Almost ten years ago I met a promising young Oxfordshire MP. I belonged to a small group of parents of kids with severe learning disabilities, campaigning to keep our local respite services open. The Local authority had threatened to close three of the counties centres which had they succeeded would have taken away a lifeline to so many families, desperately needing a break from caring for their severely disabled children. My own son was then twelve years old and the breaks we’d received over the years had kept him living at home with us, kept our family together and kept our sanity…(well just about re the sanity!)
The MP I met was a huge support to us in those days. He was himself the parent of a profoundly disabled child and understood the pressures families like ours were under. It was refreshing to meet someone who potentially could make a big difference to our campaign. He spoke in Parliament about our plight (and others like us). Speaking from his own personal experience and those of the families he’d met he gave other MP’s an insight into the difficulties we faced. His in depth understanding of these issues made his words more powerful. How we cheered! Finally someone with the power to make a difference “gets it” In one speech in Parliament he said of parents of disabled children “we may not all be in the same boat but we are very definitely all in the same sea” He was one of us!
When he became Leader of the Opposition his speech again included the issue of carers of disabled kids. Hurray! we cried, here was a man, if given the chance, who was really going to change things for families like ours. I e-mailed him congratulating him and urged him not to forget “us little people on the ground” He e-mailed back, thanking me for my kind words.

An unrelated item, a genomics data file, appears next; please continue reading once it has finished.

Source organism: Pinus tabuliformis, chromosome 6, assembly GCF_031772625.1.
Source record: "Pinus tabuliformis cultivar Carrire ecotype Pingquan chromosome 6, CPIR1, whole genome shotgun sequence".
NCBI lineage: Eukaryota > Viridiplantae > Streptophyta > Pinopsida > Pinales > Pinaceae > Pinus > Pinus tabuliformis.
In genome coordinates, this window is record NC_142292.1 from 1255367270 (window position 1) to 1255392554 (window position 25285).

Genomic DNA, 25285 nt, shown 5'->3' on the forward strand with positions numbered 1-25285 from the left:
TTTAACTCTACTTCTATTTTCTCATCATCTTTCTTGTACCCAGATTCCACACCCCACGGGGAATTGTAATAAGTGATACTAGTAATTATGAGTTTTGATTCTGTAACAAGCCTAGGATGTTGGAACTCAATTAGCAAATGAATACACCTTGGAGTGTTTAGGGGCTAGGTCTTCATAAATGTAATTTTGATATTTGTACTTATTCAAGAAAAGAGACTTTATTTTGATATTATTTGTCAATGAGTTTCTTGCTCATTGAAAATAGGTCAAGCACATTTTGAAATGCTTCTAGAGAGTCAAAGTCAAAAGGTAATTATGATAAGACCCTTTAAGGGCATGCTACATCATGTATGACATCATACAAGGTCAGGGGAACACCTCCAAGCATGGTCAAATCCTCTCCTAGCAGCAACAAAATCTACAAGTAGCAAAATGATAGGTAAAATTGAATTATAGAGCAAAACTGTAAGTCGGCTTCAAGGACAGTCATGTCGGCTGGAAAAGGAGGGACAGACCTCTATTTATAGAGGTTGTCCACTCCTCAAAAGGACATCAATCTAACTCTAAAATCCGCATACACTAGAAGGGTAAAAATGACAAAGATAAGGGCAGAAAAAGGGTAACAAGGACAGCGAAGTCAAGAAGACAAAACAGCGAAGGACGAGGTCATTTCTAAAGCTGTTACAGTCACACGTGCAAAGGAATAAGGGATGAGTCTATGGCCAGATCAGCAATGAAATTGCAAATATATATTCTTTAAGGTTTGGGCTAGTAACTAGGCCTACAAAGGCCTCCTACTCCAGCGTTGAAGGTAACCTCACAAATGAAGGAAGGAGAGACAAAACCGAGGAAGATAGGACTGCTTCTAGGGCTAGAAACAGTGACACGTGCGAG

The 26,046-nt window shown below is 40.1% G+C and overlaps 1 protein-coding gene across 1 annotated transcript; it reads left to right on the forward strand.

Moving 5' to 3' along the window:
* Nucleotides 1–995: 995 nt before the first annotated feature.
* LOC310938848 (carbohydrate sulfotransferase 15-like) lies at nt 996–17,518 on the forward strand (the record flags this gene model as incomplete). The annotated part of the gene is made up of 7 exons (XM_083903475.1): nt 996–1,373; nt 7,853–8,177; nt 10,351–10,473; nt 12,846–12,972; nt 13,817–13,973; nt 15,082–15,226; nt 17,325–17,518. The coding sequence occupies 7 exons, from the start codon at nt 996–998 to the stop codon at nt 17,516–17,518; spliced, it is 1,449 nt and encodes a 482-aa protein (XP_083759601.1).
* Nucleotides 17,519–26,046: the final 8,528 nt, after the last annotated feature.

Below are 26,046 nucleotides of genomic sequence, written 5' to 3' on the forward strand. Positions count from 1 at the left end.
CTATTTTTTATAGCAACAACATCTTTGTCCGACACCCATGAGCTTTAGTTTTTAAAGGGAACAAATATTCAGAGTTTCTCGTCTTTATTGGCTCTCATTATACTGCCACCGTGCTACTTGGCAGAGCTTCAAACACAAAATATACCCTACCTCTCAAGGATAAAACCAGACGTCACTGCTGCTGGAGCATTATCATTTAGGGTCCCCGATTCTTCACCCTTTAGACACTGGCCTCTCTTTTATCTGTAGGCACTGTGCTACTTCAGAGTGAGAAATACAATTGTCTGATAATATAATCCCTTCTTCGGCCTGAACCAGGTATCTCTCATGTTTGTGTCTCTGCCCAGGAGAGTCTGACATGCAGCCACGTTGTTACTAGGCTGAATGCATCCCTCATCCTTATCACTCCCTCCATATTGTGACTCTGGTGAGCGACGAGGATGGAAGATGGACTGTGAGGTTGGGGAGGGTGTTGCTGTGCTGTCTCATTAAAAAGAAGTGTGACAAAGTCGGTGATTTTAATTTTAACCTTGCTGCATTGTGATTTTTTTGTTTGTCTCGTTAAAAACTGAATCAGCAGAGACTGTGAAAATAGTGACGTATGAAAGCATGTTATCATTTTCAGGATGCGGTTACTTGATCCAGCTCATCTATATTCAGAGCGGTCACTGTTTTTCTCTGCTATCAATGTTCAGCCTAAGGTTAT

I argued with people who said that, because he was rich, he couldn’t possibly understand and those who said he only sees it from the perspective of kids with complex health needs. The man I spoke too just “got it” as far as I was concerned. He was a good bloke! I liked him!
Ten years on this promising young MP, the person I had such great hopes for is now the leading the Coalition Government. A Government hell bent, it seems, on destroying everything that’s been improved over the last ten to twenty years for disabled children, disabled adults, people with learning disabilities and anyone else who needs social care services.
Support for “those most in need” and the “Big Society”, have been two overused phrases for this Government, but this support is dwindling because the big society that was there to begin with is being eroded by their current policies. A “perfect storm” has been created for people like my son, cuts to local authority budgets, cuts to welfare benefits and the support systems meant to protect those most vulnerable are being systematically destroyed bit by bit. The sea has become a lot choppier and it’s likely there will be shipwrecks. I wonder who has been advising him, who has he been listening too, because it’s certainly not been the “little people on the ground”
When my son was first diagnosed (with his bit missing) one parent said to me, “it’s like you’ve joined a club you never wanted to join” I realised quite quickly that this was true and I’ve drawn strength from other parents ever since. I’ve learned to like this “club”, we’ve laughed together, cried together and supported each other. I’ve met the most remarkable people whom I have the greatest respect and admiration for and this promising young MP happened to be one of them.
So how do I feel now?
Well in truth I feel a bit like Obi-Wan Kenobi when he found out Anakin Skywalker had turned to the dark side… “You were the chosen one Anakin! It was said that you would destroy the Sith, not join them. You were to bring balance to the force, not leave it in darkness” (apologies to none Star Wars fans here but G loves it and we’ve watched the series more times than I care to admit!)
I’ve gone beyond being disappointed. It just doesn’t quite cut it anymore! Angry, incensed and frustrated, let down and conned feels more accurate. Miss led, duped and hoodwinked…I could go on, but you probably get the picture. I feel a little stupid too because I always thought I was a pretty good judge of character and I can’t believe I misjudged someone so much. It’s made me doubt my instincts about people when I always thought they were pretty spot on. But, more than anything I feel betrayed and being betrayed by one of your own leaves a very nasty taste!